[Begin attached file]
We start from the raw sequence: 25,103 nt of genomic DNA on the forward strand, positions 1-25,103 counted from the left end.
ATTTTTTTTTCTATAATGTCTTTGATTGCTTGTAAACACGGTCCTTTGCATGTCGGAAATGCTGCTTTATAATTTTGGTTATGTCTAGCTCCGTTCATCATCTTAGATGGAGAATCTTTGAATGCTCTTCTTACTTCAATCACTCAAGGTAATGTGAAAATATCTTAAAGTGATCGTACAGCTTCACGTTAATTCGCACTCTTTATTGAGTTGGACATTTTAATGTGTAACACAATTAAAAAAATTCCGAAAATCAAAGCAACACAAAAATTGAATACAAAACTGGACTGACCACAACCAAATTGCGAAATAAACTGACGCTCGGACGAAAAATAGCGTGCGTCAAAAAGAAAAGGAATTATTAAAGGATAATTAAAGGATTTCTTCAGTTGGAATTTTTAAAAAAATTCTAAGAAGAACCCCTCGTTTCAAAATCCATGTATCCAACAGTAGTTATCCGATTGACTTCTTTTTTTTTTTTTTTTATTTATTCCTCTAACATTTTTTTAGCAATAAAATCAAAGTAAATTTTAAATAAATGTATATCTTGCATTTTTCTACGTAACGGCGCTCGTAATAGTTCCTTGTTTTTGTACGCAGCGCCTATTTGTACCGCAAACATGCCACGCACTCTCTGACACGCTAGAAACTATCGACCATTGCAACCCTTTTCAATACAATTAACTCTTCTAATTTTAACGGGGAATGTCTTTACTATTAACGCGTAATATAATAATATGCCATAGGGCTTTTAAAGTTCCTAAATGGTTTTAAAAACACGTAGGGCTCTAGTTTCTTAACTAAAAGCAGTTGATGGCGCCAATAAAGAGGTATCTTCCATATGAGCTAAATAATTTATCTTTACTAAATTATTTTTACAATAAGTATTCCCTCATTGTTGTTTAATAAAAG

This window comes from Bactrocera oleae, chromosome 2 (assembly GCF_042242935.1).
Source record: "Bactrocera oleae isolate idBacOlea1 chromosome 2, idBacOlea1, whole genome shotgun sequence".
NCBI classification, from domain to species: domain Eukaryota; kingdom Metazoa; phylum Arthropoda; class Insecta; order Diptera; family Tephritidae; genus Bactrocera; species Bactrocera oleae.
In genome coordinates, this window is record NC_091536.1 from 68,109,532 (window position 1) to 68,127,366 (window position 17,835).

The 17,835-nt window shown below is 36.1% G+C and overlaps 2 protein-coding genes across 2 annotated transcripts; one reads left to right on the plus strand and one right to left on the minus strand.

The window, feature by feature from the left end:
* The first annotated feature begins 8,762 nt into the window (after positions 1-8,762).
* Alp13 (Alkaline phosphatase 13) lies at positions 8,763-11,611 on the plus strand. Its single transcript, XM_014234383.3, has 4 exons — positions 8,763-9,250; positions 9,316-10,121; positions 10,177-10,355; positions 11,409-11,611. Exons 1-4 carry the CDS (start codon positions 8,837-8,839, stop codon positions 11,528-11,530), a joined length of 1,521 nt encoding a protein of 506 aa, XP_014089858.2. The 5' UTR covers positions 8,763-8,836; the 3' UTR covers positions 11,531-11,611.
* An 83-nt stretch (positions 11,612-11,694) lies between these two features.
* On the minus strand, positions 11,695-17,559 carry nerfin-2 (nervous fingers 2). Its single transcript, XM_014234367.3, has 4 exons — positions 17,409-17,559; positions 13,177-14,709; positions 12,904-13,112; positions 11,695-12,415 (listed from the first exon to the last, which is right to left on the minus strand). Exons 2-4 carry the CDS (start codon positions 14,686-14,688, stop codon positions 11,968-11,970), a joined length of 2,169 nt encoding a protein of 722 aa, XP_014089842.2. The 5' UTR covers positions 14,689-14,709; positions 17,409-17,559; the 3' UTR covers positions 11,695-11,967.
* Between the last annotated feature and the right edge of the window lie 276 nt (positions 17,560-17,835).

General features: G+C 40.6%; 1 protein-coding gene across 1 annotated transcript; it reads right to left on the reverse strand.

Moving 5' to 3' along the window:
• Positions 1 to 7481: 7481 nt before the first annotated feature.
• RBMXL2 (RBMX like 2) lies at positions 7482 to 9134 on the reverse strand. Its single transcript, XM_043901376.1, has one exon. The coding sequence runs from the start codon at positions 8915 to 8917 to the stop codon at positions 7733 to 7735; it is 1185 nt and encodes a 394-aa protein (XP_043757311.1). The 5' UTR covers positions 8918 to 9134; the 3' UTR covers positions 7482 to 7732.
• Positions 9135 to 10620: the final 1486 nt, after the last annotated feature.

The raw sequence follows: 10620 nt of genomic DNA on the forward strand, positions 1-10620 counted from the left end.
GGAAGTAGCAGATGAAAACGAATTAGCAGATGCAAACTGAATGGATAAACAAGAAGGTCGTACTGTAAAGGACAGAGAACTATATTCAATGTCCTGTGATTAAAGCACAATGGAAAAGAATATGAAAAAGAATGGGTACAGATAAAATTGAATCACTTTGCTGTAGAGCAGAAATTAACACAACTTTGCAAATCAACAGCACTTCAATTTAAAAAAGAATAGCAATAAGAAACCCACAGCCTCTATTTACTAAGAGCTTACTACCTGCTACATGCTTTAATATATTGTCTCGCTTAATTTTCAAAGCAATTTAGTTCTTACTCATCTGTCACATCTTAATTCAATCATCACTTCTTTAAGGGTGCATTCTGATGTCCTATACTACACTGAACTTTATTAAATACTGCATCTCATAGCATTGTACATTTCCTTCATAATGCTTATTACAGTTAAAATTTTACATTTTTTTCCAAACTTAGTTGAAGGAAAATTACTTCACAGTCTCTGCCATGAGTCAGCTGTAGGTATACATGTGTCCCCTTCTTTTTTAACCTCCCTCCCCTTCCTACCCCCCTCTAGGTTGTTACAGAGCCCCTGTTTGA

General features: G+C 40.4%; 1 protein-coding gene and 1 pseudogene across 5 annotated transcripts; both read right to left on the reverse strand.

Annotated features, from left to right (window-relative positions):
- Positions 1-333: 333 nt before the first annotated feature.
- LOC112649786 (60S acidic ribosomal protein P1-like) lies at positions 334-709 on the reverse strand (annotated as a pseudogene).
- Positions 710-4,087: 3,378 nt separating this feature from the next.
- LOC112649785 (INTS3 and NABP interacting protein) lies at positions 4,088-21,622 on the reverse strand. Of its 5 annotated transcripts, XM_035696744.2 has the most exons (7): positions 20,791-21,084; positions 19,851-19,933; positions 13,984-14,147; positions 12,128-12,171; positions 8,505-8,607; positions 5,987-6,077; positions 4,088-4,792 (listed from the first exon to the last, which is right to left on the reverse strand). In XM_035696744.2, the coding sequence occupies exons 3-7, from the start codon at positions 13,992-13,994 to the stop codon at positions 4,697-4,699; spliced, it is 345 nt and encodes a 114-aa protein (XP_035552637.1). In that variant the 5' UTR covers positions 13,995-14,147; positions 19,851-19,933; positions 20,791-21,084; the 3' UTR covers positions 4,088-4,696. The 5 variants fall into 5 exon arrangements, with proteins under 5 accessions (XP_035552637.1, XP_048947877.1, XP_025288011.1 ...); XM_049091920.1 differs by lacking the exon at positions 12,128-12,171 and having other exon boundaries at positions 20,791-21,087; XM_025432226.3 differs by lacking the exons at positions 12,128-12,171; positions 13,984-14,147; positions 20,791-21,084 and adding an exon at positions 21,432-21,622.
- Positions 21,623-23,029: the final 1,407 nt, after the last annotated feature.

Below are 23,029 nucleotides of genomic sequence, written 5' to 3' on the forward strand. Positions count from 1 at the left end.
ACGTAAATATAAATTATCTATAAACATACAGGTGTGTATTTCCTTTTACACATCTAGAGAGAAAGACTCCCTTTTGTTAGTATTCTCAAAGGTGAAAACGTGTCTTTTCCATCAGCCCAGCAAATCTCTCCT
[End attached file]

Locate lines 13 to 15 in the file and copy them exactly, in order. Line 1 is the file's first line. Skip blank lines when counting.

* Between the last annotated feature and the right edge of the window lie 276 nt (positions 17,560-17,835).

General features: G+C 40.6%; 1 protein-coding gene across 1 annotated transcript; it reads right to left on the reverse strand.

Moving 5' to 3' along the window: